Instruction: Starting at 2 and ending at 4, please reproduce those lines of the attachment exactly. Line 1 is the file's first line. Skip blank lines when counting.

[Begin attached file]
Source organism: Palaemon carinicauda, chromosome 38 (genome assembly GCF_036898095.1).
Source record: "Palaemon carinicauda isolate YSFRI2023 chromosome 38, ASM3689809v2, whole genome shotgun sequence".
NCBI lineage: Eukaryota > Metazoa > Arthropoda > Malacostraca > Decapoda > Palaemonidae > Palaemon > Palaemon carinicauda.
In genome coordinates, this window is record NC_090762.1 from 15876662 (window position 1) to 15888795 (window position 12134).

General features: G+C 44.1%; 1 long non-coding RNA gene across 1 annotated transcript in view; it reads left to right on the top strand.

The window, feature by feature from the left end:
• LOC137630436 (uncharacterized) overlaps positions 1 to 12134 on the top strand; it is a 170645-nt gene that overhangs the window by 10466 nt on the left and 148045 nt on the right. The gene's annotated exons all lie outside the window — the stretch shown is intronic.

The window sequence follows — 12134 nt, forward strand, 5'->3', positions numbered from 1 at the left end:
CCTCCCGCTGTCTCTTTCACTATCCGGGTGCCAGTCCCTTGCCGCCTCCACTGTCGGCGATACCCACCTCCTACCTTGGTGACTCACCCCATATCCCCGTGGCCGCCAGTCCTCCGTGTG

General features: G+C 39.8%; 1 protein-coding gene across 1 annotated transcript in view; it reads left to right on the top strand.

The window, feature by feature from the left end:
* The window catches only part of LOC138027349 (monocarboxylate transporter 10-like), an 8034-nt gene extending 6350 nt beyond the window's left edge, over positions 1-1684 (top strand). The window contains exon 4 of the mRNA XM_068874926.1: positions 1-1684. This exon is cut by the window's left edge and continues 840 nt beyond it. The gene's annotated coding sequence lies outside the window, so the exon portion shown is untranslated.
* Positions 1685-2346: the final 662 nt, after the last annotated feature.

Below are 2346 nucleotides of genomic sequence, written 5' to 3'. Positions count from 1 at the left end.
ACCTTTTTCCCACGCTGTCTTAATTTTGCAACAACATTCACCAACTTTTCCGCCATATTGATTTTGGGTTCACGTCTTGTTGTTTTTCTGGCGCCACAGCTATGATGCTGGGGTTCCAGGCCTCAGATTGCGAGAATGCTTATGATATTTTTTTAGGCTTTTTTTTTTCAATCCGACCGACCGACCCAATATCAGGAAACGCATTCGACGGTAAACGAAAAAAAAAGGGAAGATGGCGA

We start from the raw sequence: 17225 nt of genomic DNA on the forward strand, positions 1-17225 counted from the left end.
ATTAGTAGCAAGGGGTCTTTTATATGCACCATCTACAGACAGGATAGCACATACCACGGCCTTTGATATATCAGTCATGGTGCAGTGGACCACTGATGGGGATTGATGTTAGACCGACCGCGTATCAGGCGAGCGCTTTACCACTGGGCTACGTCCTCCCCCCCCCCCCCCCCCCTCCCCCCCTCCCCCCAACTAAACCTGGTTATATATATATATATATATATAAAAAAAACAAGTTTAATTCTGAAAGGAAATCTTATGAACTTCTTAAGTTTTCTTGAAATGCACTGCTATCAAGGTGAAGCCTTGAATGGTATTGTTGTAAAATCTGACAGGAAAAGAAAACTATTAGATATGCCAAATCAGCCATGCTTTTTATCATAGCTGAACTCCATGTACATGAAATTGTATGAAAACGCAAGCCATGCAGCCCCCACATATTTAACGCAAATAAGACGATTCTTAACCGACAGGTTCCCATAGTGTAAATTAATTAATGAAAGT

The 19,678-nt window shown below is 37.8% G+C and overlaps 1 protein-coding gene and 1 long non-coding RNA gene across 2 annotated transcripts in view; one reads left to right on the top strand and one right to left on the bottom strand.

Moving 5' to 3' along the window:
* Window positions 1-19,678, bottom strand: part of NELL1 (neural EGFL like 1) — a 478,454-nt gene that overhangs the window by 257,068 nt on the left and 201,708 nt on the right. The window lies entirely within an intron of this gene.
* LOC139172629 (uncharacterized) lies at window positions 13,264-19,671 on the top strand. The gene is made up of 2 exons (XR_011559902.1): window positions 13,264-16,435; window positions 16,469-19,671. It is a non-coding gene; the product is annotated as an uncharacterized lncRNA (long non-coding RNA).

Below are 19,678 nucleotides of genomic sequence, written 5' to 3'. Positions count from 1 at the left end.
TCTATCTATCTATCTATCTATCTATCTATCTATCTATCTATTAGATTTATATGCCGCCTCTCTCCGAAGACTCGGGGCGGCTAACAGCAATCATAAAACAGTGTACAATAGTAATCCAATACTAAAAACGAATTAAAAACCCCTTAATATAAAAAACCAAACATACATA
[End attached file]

Source record: "Palaemon carinicauda isolate YSFRI2023 chromosome 38, ASM3689809v2, whole genome shotgun sequence".
NCBI lineage: Eukaryota > Metazoa > Arthropoda > Malacostraca > Decapoda > Palaemonidae > Palaemon > Palaemon carinicauda.
In genome coordinates, this window is record NC_090762.1 from 15876662 (window position 1) to 15888795 (window position 12134).